Central Water Commission, Google tie up to better flood forecasting

The agreement will also improve the CWC's information system on flood prediction resulting in more accurate and actionable flood warnings.

Published: 18th June 2018 11:45 PM  |   Last Updated: 18th June 2018 11:45 PM   |  A+A-

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The collaboration will also considerably reduce the warning time of floods. (File photo | AP)

By Express News Service

NEW DELHI: The Central Water Commission (CWC) and tech giant Google on Monday signed an agreement to share expertise on flood forecasting. Under the agreement, the CWC will have access to state-of-the-art technologies developed by Google related to artificial intelligence and geo-spatial mapping.

"These technologies can be used for effective management of water resources and flood related information. They can also be used to relay information about floods to people on other platforms developed by Google," a water resources ministry official said and added that this would be instrumental in managing hydrological crises in a better way.

The agreement will also improve the CWC's information system on flood prediction resulting in more accurate and actionable flood warnings. "It will also help us use Google Earth to help visualize and improve the flood management," the official said and added that a cultural project will also developed to build online exhibitions of the rivers of India.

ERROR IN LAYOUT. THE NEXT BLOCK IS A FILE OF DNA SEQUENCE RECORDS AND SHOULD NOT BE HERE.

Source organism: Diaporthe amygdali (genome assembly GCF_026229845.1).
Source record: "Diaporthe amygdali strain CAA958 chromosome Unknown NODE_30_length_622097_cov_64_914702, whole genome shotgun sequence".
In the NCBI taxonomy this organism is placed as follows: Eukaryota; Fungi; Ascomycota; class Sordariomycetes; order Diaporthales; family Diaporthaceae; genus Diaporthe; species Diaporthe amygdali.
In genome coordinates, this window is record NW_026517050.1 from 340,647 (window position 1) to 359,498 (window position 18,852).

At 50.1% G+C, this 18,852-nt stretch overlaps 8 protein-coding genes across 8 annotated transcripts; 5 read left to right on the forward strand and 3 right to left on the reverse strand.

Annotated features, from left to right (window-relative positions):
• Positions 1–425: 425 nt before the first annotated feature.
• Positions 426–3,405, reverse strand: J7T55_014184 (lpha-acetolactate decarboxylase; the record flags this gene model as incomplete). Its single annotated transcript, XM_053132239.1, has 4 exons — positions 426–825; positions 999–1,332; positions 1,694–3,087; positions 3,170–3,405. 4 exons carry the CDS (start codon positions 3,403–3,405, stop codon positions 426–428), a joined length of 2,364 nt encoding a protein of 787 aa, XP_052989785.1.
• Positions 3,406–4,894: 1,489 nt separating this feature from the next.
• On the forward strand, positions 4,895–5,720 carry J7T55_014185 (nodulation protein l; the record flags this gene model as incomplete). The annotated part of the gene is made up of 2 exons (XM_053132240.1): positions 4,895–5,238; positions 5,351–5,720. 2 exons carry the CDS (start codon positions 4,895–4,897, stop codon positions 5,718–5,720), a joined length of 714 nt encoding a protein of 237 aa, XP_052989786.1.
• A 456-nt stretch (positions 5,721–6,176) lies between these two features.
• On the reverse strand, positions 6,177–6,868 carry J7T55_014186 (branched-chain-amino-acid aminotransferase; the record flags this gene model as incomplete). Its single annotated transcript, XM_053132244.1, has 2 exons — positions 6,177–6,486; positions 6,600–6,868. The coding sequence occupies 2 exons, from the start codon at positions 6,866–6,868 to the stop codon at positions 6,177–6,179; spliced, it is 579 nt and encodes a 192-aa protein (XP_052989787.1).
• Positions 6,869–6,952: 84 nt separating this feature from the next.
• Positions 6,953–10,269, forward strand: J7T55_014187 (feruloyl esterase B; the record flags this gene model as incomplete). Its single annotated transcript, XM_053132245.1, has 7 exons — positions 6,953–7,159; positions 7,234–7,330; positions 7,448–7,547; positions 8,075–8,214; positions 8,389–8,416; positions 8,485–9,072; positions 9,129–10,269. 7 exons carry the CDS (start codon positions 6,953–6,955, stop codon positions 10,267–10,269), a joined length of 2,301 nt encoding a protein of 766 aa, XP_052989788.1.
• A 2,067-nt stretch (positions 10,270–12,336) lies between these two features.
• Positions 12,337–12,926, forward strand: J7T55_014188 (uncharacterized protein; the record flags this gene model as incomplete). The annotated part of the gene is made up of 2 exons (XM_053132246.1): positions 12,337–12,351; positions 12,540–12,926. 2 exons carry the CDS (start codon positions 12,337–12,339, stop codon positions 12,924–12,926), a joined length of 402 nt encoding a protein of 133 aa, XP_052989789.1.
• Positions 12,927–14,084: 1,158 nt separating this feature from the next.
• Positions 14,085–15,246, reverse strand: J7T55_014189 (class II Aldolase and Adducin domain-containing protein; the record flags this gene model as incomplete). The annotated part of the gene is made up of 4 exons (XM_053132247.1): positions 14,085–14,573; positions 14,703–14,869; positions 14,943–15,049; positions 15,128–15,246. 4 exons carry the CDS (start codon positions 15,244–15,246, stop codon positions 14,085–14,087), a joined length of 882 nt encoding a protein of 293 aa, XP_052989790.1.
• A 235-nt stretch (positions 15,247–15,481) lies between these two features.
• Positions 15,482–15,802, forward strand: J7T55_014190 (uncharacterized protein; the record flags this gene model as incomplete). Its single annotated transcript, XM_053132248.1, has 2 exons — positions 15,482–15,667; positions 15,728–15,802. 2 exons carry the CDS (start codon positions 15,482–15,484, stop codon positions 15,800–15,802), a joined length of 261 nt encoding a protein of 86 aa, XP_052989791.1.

The collaboration will also considerably reduce the warning time of floods. Currently, the CWC disseminates information regarding floods a day in advance and Google's assistance is likely to increase this time period to three days, giving inhabitants of flood-prone areas ample time to prepare for the crisis.

Google would use high resolution digital elevation model and vast computational resources to generate flood inundation maps while utilising the level forecast input provided by CWC. For 2018, inundation forecasting would be done on a trial basis and it would be up scaled in the future. The water ministry, in 2016-2017 had launched a World Bank assisted programme, National Hydrology Project, with the aim of improving the extent, quality, and accessibility of water resources information, decision support system for floods and basin level resource assessment/planning and to strengthen the capacity of targeted water resources professionals and management institutions.

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  • R S Tiwari

    Now a common man can also be benefited directly.
    11 months ago reply
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